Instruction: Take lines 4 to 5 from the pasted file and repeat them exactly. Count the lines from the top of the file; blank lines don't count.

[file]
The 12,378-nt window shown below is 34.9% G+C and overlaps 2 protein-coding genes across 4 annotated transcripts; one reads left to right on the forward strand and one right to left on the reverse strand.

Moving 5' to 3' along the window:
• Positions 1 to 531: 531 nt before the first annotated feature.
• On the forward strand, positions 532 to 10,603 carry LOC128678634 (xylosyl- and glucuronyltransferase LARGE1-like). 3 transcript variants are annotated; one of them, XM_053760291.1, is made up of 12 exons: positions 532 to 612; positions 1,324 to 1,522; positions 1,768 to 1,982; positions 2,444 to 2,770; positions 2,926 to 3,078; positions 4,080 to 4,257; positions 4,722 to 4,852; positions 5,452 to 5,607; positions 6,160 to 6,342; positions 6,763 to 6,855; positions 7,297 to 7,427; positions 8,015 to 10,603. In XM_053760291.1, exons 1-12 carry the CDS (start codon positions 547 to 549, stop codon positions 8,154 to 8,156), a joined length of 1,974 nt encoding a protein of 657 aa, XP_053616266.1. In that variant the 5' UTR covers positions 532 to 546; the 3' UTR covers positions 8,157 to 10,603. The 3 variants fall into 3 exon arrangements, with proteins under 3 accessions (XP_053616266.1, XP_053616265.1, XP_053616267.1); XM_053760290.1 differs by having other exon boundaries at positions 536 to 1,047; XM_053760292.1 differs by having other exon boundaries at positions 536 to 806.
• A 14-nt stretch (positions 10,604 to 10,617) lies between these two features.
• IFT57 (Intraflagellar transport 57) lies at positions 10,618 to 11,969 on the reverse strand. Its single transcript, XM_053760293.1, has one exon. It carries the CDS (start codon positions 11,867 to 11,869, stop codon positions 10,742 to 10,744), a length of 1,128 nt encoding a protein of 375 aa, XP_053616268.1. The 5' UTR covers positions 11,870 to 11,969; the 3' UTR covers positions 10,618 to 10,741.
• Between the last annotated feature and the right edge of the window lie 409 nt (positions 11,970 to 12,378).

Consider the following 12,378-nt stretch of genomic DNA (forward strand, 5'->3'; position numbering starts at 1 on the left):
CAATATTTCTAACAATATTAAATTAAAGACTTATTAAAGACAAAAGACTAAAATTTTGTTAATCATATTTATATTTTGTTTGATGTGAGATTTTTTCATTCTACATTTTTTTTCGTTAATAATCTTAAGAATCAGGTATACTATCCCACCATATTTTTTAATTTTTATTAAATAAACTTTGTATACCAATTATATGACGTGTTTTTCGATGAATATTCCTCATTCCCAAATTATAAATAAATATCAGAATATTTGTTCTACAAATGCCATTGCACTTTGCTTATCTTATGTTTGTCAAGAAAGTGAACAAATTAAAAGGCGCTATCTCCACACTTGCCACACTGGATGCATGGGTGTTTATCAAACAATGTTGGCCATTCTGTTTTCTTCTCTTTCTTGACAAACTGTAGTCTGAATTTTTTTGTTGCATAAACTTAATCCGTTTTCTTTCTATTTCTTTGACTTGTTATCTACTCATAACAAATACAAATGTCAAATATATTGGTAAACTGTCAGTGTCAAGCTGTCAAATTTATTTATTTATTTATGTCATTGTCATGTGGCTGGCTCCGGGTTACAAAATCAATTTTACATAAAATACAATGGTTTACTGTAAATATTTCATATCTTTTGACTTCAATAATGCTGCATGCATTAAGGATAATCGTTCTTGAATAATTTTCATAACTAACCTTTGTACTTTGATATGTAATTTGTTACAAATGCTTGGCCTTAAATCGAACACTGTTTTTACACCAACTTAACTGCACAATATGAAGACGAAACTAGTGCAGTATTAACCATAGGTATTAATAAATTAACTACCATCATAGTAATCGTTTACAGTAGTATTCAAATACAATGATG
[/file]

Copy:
• On the forward strand, positions 532 to 10,603 carry LOC128678634 (xylosyl- and glucuronyltransferase LARGE1-like). 3 transcript variants are annotated; one of them, XM_053760291.1, is made up of 12 exons: positions 532 to 612; positions 1,324 to 1,522; positions 1,768 to 1,982; positions 2,444 to 2,770; positions 2,926 to 3,078; positions 4,080 to 4,257; positions 4,722 to 4,852; positions 5,452 to 5,607; positions 6,160 to 6,342; positions 6,763 to 6,855; positions 7,297 to 7,427; positions 8,015 to 10,603. In XM_053760291.1, exons 1-12 carry the CDS (start codon positions 547 to 549, stop codon positions 8,154 to 8,156), a joined length of 1,974 nt encoding a protein of 657 aa, XP_053616266.1. In that variant the 5' UTR covers positions 532 to 546; the 3' UTR covers positions 8,157 to 10,603. The 3 variants fall into 3 exon arrangements, with proteins under 3 accessions (XP_053616266.1, XP_053616265.1, XP_053616267.1); XM_053760290.1 differs by having other exon boundaries at positions 536 to 1,047; XM_053760292.1 differs by having other exon boundaries at positions 536 to 806.
• A 14-nt stretch (positions 10,604 to 10,617) lies between these two features.